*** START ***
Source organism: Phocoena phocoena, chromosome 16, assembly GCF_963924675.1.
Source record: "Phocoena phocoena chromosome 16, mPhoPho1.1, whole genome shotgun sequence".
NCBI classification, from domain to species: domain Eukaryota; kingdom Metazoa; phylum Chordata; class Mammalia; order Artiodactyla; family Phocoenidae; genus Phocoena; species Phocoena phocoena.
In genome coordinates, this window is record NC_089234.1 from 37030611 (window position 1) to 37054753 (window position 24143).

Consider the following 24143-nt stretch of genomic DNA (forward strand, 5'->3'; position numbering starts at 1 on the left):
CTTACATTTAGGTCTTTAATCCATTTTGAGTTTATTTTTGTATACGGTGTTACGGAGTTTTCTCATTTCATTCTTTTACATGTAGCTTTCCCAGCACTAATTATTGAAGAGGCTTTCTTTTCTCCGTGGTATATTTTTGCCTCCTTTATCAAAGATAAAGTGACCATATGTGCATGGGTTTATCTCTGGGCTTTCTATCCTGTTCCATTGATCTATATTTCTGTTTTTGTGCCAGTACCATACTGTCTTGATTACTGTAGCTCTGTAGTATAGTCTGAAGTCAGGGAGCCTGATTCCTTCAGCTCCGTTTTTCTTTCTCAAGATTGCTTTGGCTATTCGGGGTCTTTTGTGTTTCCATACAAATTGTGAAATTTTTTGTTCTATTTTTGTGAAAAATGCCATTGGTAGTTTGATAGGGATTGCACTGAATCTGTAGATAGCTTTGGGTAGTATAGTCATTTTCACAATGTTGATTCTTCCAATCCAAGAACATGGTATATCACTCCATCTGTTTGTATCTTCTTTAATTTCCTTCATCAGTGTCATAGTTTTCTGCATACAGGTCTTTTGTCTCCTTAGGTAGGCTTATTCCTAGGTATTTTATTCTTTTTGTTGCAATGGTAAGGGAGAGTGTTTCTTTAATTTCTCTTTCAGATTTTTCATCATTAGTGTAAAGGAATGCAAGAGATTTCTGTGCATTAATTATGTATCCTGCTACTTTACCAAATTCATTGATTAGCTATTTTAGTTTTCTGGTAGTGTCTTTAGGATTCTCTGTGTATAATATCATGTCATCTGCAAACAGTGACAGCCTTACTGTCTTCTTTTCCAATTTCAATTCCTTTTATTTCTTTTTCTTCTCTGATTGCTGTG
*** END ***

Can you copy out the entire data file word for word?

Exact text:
Source organism: Phocoena phocoena, chromosome 16, assembly GCF_963924675.1.
Source record: "Phocoena phocoena chromosome 16, mPhoPho1.1, whole genome shotgun sequence".
NCBI classification, from domain to species: domain Eukaryota; kingdom Metazoa; phylum Chordata; class Mammalia; order Artiodactyla; family Phocoenidae; genus Phocoena; species Phocoena phocoena.
In genome coordinates, this window is record NC_089234.1 from 37030611 (window position 1) to 37054753 (window position 24143).

Consider the following 24143-nt stretch of genomic DNA (forward strand, 5'->3'; position numbering starts at 1 on the left):
CTTACATTTAGGTCTTTAATCCATTTTGAGTTTATTTTTGTATACGGTGTTACGGAGTTTTCTCATTTCATTCTTTTACATGTAGCTTTCCCAGCACTAATTATTGAAGAGGCTTTCTTTTCTCCGTGGTATATTTTTGCCTCCTTTATCAAAGATAAAGTGACCATATGTGCATGGGTTTATCTCTGGGCTTTCTATCCTGTTCCATTGATCTATATTTCTGTTTTTGTGCCAGTACCATACTGTCTTGATTACTGTAGCTCTGTAGTATAGTCTGAAGTCAGGGAGCCTGATTCCTTCAGCTCCGTTTTTCTTTCTCAAGATTGCTTTGGCTATTCGGGGTCTTTTGTGTTTCCATACAAATTGTGAAATTTTTTGTTCTATTTTTGTGAAAAATGCCATTGGTAGTTTGATAGGGATTGCACTGAATCTGTAGATAGCTTTGGGTAGTATAGTCATTTTCACAATGTTGATTCTTCCAATCCAAGAACATGGTATATCACTCCATCTGTTTGTATCTTCTTTAATTTCCTTCATCAGTGTCATAGTTTTCTGCATACAGGTCTTTTGTCTCCTTAGGTAGGCTTATTCCTAGGTATTTTATTCTTTTTGTTGCAATGGTAAGGGAGAGTGTTTCTTTAATTTCTCTTTCAGATTTTTCATCATTAGTGTAAAGGAATGCAAGAGATTTCTGTGCATTAATTATGTATCCTGCTACTTTACCAAATTCATTGATTAGCTATTTTAGTTTTCTGGTAGTGTCTTTAGGATTCTCTGTGTATAATATCATGTCATCTGCAAACAGTGACAGCCTTACTGTCTTCTTTTCCAATTTCAATTCCTTTTATTTCTTTTTCTTCTCTGATTGCTGTG